Charlie Jane Anders
2,379,440 views • 11:55

Every science fiction writer has a story about a time when the future arrived too soon. I have a lot of those stories. Like, OK, for example: years ago, I was writing a story where the government starts using drones to kill people. I thought that this was a really intense, futuristic idea, but by the time the story was published, the government was already using drones to kill people.

Our world is changing so fast, and there's a kind of accelerating feedback loop where technological change and social change feed on each other. When I was a kid in the 1980s, we knew what the future was going to look like. It was going to be some version of "Judge Dredd" or "Blade Runner." It was going to be neon megacities and flying vehicles. But now, nobody knows what the world is going to look like even in just a couple years, and there are so many scary apparitions lurking on the horizon. From climate catastrophe to authoritarianism, everybody is obsessed with apocalypses, even though the world ends all the time, and we keep going.

Don't be afraid to think about the future, to dream about the future, to write about the future. I've found it really liberating and fun to do that. It's a way of vaccinating yourself against the worst possible case of future shock. It's also a source of empowerment, because you cannot prepare for something that you haven't already visualized. But there's something that you need to know. You don't predict the future; you imagine the future.

So as a science fiction writer whose stories often take place years or even centuries from now, I've found that people are really hungry for visions of the future that are both colorful and lived in, but I found that research on its own is not enough to get me there. Instead, I use a mixture of active dreaming and awareness of cutting-edge trends in science and technology and also insight into human history. I think a lot about what I know of human nature and the way that people have responded in the past to huge changes and upheavals and transformations. And I pair that with an attention to detail, because the details are where we live. We tell the story of our world through the tools we create and the spaces that we live in. And at this point, it's helpful to know a couple of terms that science fiction writers use all of the time: "future history" and "second-order effects."

Now, future history is basically just what it sounds like. It is a chronology of things that haven't happened yet, like Robert A. Heinlein's famous story cycle, which came with a detailed chart of upcoming events going up into the year 2100. Or, for my most recent novel, I came up with a really complicated time line that goes all the way to the 33rd century and ends with people living on another planet.

Meanwhile, a second-order effect is basically the kind of thing that happens after the consequences of a new technology or a huge change. There's a saying often attributed to writer and editor Frederik Pohl that "A good science fiction story should predict not just the invention of the automobile, but also the traffic jam."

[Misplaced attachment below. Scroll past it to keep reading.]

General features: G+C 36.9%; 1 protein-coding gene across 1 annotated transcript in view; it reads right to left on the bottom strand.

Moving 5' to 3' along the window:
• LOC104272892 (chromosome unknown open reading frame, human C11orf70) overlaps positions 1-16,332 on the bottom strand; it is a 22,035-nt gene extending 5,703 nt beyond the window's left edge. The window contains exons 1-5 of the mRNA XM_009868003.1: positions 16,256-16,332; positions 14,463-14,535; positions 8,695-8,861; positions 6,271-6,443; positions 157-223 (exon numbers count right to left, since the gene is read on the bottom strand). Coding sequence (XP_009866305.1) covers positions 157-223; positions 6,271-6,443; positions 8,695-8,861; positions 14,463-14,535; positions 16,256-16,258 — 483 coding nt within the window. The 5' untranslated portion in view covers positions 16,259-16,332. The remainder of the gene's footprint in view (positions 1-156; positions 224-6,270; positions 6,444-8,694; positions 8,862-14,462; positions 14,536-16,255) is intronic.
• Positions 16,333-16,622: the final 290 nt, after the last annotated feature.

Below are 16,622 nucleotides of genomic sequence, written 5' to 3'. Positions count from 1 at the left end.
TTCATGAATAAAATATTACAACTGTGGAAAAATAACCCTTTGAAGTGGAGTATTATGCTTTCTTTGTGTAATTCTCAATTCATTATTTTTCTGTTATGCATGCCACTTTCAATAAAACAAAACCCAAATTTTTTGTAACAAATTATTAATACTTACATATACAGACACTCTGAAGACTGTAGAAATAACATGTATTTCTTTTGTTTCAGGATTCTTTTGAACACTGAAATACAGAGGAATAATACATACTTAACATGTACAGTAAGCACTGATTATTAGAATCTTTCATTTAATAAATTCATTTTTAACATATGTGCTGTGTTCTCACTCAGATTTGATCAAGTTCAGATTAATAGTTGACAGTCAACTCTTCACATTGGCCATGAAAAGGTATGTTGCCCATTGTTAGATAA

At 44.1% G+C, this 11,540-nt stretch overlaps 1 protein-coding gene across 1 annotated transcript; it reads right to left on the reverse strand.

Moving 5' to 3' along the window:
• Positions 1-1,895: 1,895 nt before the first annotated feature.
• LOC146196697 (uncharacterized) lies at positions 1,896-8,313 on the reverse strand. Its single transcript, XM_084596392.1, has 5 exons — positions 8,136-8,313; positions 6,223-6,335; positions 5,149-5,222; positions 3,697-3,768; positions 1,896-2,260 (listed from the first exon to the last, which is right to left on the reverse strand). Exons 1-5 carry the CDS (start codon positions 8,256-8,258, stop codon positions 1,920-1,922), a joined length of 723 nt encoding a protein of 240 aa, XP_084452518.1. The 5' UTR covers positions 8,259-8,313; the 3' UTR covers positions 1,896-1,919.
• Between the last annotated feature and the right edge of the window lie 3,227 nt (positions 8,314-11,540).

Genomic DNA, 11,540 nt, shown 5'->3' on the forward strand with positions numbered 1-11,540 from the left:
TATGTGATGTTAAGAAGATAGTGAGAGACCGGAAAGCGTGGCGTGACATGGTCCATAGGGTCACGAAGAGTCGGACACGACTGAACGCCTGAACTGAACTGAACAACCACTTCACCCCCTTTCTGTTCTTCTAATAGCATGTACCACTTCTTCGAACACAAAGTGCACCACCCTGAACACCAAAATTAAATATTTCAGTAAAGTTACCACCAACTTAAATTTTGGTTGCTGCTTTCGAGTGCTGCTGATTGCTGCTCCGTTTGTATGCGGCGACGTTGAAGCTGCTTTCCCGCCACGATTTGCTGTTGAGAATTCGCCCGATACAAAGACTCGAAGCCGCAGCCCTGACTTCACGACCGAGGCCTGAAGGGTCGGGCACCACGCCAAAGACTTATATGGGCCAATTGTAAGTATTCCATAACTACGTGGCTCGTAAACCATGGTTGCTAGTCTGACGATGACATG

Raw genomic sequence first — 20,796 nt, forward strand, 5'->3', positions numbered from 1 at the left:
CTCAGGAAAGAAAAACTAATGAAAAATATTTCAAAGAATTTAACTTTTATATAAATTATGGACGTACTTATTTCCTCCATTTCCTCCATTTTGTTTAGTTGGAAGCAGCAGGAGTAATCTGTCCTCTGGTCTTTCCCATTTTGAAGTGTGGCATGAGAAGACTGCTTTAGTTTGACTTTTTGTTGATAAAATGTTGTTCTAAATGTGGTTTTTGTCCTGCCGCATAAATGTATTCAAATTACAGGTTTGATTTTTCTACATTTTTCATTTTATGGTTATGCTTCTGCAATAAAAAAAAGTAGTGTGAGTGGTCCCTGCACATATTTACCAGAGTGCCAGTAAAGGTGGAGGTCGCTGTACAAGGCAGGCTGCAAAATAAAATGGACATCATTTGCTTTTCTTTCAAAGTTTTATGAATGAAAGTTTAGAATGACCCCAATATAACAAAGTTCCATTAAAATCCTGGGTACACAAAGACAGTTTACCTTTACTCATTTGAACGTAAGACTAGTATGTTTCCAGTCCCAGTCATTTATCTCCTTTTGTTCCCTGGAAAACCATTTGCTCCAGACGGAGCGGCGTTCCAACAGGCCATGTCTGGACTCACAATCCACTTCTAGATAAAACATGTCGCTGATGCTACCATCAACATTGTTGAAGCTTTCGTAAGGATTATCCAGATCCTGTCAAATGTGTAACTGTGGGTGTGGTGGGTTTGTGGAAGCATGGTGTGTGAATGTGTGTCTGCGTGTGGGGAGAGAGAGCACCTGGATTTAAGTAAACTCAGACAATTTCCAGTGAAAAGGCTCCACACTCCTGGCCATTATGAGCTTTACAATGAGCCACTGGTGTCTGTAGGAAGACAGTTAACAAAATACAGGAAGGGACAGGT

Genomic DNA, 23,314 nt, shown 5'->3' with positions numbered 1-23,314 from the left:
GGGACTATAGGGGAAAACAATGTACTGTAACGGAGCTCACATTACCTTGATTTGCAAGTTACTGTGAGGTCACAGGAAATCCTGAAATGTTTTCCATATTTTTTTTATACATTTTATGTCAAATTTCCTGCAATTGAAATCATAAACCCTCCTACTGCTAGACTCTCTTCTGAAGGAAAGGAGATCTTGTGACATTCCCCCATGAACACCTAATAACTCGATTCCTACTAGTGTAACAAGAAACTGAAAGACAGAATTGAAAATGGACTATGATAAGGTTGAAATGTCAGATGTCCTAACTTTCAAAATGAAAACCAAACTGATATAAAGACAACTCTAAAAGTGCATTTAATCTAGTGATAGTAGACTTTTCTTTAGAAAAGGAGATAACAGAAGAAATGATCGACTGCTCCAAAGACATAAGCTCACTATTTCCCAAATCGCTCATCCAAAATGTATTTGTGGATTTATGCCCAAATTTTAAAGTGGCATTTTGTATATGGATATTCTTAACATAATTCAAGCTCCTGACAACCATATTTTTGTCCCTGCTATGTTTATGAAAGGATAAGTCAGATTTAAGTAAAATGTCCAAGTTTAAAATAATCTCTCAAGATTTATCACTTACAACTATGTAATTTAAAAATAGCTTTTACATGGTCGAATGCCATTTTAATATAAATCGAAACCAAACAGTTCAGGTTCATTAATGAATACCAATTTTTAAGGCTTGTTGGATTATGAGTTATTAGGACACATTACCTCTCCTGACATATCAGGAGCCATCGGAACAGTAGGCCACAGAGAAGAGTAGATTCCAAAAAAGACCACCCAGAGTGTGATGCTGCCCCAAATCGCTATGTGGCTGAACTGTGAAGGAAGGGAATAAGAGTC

And speaking of traffic jams, I spent a lot of time trying to picture the city of the future. What's it like? What's it made of? Who's it for? I try to picture a green city with vertical farms and structures that are partially grown rather than built and walkways instead of streets, because nobody gets around by car anymore — a city that lives and breathes. And, you know, I kind of start by daydreaming the wildest stuff that I can possibly come up with, and then I go back into research mode, and I try to make it as plausible as I can by looking at a mixture of urban futurism, design porn and technological speculation. And then I go back, and I try to imagine what it would actually be like to be inside that city. So my process kind of begins and ends with imagination, and it's like my imagination is two pieces of bread in a research sandwich.

So as a storyteller, first and foremost, I try to live in the world through the eyes of my characters and try to see how they navigate their own personal challenges in the context of the space that I've created. What do they smell? What do they touch? What's it like to fall in love inside a smart city? What do you see when you look out your window, and does it depend on how the window's software interacts with your mood? And finally, I ask myself how a future brilliant city would ensure that nobody is homeless and nobody slips through the cracks.

And here's where future history comes in handy, because cities don't just spring up overnight like weeds. They arise and transform. They bear the scars and ornaments of wars, migrations, economic booms, cultural awakenings. A future city should have monuments, yeah, but it should also have layers of past architecture, repurposed buildings and all of the signs of how we got to this place.

And then there's second-order effects, like how do things go wrong — or right — in a way that nobody ever anticipated? Like, if the walls of your apartment are made out of a kind of fungus that can regrow itself to repair any damage, what if people start eating the walls?